Mash, TRASH and Pittsburgh’s homebrewing community


Image courtesy of Bob Parker

Bob Parker, a professor in the Department of Chemical and Petroleum Engineering and the associate dean for graduate education, teaches a brewing class in 2017.

By Brandon Raglow, Staff Writer

For many, the processes that result in the Miller Lite appearing in their red solo cups are as cryptic and confusing as a witch brewing a potion in a cauldron. But Bob Parker said the process can be simplified to a few steps.

“To begin really flippantly, it’s an afternoon of work, two or three weeks of waiting, and then a couple hours of work and then some more waiting and then you have beer,” Parker, a professor in the Department of Chemical and Petroleum Engineering, said.

Parker, who’s also associate dean for graduate education, has taught a class on brewing beer for students 21 and older every spring semester since 2017. The class is a popular selection for engineering students, and some take the lessons from the course and continue homebrewing after graduating, even creating their own businesses.

He said that over time, “Science, Technology, and Culture of Craft Brewing” has shifted its focus from strictly science to include lessons on the cultural aspects of brewing. 

“The first couple years, we really focused on the technology and the process of brewing. This is the first year that we’ve opened it up to all of campus, and we’ve expanded it to be science, technology and culture,” Parker said. We want to make sure we cover the cultural aspects because that’s a significant fraction of what the craft beer movement is.”

Parker said the home brewing process begins by boiling grains to extract the sugars inside to create a mash. Next, he said yeast is added to the leftover liquid, known as wort, and the mixture is put into an airtight container — which for Parker is a six-gallon bucket — to ferment. After this, different additives can be mixed in to control the flavor and type of beer.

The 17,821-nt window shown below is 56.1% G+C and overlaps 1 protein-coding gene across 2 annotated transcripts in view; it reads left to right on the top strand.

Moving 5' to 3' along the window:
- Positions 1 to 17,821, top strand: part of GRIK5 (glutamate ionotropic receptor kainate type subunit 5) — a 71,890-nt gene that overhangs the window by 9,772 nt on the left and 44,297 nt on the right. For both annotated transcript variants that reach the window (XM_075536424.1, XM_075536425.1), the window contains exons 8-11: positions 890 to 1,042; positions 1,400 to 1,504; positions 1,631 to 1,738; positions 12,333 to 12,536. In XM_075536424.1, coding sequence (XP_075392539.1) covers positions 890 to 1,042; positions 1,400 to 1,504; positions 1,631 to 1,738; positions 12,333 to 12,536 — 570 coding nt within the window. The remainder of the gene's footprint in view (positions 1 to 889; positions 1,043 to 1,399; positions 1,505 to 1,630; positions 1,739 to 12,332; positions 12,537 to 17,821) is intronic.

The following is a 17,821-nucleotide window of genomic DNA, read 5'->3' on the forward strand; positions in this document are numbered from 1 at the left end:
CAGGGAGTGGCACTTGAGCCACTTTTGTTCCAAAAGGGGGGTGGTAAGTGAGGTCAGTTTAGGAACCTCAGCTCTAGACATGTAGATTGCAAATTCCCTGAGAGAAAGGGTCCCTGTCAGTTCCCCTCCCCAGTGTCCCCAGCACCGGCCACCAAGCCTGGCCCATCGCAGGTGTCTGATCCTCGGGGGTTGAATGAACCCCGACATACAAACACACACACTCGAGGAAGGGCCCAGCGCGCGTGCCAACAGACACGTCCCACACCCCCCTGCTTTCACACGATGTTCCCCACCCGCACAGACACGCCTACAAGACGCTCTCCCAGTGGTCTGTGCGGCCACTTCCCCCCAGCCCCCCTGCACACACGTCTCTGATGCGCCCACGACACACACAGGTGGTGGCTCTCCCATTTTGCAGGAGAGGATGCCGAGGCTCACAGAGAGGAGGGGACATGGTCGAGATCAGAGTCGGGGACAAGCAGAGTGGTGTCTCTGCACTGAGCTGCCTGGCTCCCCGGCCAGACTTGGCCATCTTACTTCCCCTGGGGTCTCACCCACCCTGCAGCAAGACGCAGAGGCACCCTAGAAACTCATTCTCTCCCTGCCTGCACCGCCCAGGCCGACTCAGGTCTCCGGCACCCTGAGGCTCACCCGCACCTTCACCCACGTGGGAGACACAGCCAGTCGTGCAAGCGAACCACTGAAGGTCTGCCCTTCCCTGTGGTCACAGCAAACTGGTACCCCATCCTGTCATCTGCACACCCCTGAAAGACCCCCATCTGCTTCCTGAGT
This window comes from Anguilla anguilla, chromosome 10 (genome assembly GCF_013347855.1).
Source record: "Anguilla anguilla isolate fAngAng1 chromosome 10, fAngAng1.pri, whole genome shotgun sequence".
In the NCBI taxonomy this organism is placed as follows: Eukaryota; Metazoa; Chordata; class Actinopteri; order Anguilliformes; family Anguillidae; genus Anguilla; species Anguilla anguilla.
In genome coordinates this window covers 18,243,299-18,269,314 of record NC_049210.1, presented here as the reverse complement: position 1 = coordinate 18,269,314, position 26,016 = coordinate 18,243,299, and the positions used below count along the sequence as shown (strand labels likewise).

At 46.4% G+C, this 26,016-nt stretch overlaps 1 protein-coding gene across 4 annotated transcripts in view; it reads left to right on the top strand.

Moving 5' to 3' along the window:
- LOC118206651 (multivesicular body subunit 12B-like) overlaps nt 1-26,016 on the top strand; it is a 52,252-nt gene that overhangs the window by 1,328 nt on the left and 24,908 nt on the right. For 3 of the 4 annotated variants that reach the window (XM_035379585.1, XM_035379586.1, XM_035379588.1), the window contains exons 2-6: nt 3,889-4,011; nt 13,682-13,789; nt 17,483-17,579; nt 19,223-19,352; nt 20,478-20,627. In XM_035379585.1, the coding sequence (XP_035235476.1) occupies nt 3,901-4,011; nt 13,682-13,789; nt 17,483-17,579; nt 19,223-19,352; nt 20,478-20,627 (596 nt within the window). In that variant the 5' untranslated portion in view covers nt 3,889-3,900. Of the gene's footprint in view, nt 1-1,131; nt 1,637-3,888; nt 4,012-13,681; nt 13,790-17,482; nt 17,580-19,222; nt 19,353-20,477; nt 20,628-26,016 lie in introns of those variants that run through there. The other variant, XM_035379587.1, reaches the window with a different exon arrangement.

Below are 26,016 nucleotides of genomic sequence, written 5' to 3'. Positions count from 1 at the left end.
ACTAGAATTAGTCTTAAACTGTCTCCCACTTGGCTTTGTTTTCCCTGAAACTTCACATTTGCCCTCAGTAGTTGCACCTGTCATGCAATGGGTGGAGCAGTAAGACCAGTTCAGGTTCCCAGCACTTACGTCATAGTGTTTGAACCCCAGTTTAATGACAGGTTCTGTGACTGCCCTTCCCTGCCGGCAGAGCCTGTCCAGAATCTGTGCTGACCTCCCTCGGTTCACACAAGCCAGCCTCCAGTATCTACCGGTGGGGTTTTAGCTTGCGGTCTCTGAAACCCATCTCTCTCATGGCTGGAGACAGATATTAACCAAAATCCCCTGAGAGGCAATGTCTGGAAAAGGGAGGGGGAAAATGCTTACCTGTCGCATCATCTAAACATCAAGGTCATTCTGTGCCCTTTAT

Parker has been homebrewing for 22 years, and he began by brewing with a friend, Jim Schneider, another engineering professor at nearby Carnegie Mellon University. Parker said they first made a brew using a kit from Schneider’s sister. 

Parker said while he liked homebrewing, and kept at it with Schneider, it took him a while to really go all in.

“And at that point, I won’t say I was hooked there, but we brewed a bunch for the next couple of years. And then we both focused on tenure and getting what we needed out of this job,” Parker said. “My wife, shortly after that, looked at me and said, ‘You need a hobby.’ And I have been a homebrewer ever since.”

Parker has since combined his work and his hobby in more than one way, entering a brewing competition hosted by The American Institute of Chemical Engineers in 2018 with Schnieder and one of his former Ph.D. students, Michelle Pressly, where they won best in show.

One of Parker’s students, senior chemical engineering major Mike Kane, said taking the class has become a tradition for senior engineers.

“This is the class you can kind of get to take as a senior, it’s just a fun way to end your senior year,” Kane said. “It’s kind of like a kick-back class that’s still intensive.”

Kane said he’s interested in starting homebrewing, but is holding off until he finishes the class. He said it feels like a practical application of a lot of the concepts he’s learned in his engineering classes.

“When you’re learning about chemical engineering, you see this gigantic process plant, and it’s like, OK, you can’t really ever make that in your backyard,” Kane said. “But it’s not that hard to make your own homebrewing area in your backyard.”

Teddy Valinski, a former student of Parker’s, has taken his hobby to the next step.